Power was restored by about 4:50 p.m. to the majority of those in Hilo who lost it during the storm. At least one customer, however, continued to have issues even after getting their electricity back.

The Hele gas station and convenience store on Kaʻūmana Drive could only accept cash for transactions throughout the rest of its regular business hours Friday because of network issues caused by the outage.

The station’s ability to sell gas was also curtailed the rest of the day because none of its four gas pumps were able to reconnect to the network after power was restored.

A lone clap of thunder right before everything started to settle down gave you pause as to what might develop later in the evening. However, a flash flood warning was canceled after heavy rain moved offshore to the east of Hilo.

There was even sunlight shining through breaks in the gloomy, gray clouds still filling the sky at about 6:15 p.m.

The National Weather Service on Wednesday began issuing special weather statements about the storm system and the likelihood it would produce heavy rain and strong to severe thunderstorms as it settled into the islands from Thursday through Saturday.

The Big Island was forecast to see the brunt of the bad weather during the day and throughout the night Friday before the system is supposed to clear out Saturday.

A bunch of sunshine and bright blue skies shone through what you could still safely call mostly cloudy skies into the early afternoon in Hilo, making some people wonder if this would be one of those times when the weatherman might have gotten it wrong or the storm simply wasn’t going to be as bad as what meteorologists predicted.

It all started to change at about 2 p.m. or so as clouds thickened and the sunlight faded, replaced with a darker, more ominous hue.

Heavy rain began moving over the eastern slopes of the island at about 3 p.m., falling at 1 to 2 inches an hour in some places. That triggered a flood advisory for an area from ʻŌʻōkala to Hawaiʻi Volcanoes National Park.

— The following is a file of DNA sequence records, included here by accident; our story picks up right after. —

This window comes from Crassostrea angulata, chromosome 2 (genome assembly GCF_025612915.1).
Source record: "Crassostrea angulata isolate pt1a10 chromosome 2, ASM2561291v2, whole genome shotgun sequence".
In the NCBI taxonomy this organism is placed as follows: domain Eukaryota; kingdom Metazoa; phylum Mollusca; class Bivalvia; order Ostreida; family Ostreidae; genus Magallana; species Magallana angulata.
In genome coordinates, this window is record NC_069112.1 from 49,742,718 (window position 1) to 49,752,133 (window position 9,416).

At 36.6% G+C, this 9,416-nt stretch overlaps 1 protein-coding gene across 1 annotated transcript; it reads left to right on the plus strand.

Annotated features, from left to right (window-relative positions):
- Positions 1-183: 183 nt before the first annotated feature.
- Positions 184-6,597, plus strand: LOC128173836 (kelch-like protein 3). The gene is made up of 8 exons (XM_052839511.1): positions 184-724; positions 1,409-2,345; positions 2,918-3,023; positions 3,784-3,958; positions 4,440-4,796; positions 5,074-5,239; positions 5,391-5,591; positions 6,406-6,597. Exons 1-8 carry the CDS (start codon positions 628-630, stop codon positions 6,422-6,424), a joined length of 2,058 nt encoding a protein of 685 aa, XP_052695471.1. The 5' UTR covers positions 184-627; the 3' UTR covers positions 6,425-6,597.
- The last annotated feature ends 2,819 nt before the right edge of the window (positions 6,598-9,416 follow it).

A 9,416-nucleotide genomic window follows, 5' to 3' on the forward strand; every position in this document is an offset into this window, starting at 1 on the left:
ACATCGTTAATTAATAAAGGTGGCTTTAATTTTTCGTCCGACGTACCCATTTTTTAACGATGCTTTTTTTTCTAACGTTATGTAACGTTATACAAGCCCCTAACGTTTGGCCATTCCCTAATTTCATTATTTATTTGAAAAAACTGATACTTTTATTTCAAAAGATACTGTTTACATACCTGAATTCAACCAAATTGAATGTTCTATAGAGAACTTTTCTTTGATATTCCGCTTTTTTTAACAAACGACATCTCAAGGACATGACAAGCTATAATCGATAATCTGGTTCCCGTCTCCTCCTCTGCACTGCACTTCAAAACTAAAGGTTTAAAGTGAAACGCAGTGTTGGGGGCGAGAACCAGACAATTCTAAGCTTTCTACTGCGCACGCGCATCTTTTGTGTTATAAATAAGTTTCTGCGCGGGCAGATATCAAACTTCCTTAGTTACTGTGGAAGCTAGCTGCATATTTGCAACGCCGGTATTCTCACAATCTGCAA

The advisory was replaced with a flash flood warning about half an hour later as heavy rain intensified, falling at 3 to 4 inches an hour from Piʻihonua to downtown Hilo.

The strong thunderstorm dumped even more rain on Hilo starting by about 3:30 p.m., as Doppler radar tracked it moving northeast at 10 mph. It would stick around until just after 4 p.m., when it started moving toward Pepeʻekeo, Pāpaʻikou, Keaʻau, Wainaku, Paukaʻa and Kurtistown.

While it roared, the storm produced wind gusts of up to 50 mph, seemingly coming from every direction but south, and frequent cloud-to-ground lightning. It even shed half-inch hail.

Fortunately, no other issues caused by the bad weather had been reported as of late Friday night.

According to the National Weather Service Hawai’i Area Synopsis at 3:28 p.m. Friday, while the threat of thunderstorms decreases this weekend, plenty of lingering moisture combined with afternoon sea breezes and a broad surface trough nearby will support afternoon showers each day over interior and leeward areas of the islands.

The wet pattern could continue through the latter half of next week as another upper level disturbance approaches the state.

Nathan Christophel
Nathan Christophel is a full-time reporter with Pacific Media Group. He has more than 25 years of experience in journalism as a reporter, copy editor and page designer. He previously worked at the Hawaii Tribune-Herald in Hilo. Nathan can be reached at nathan@bigislandnow.com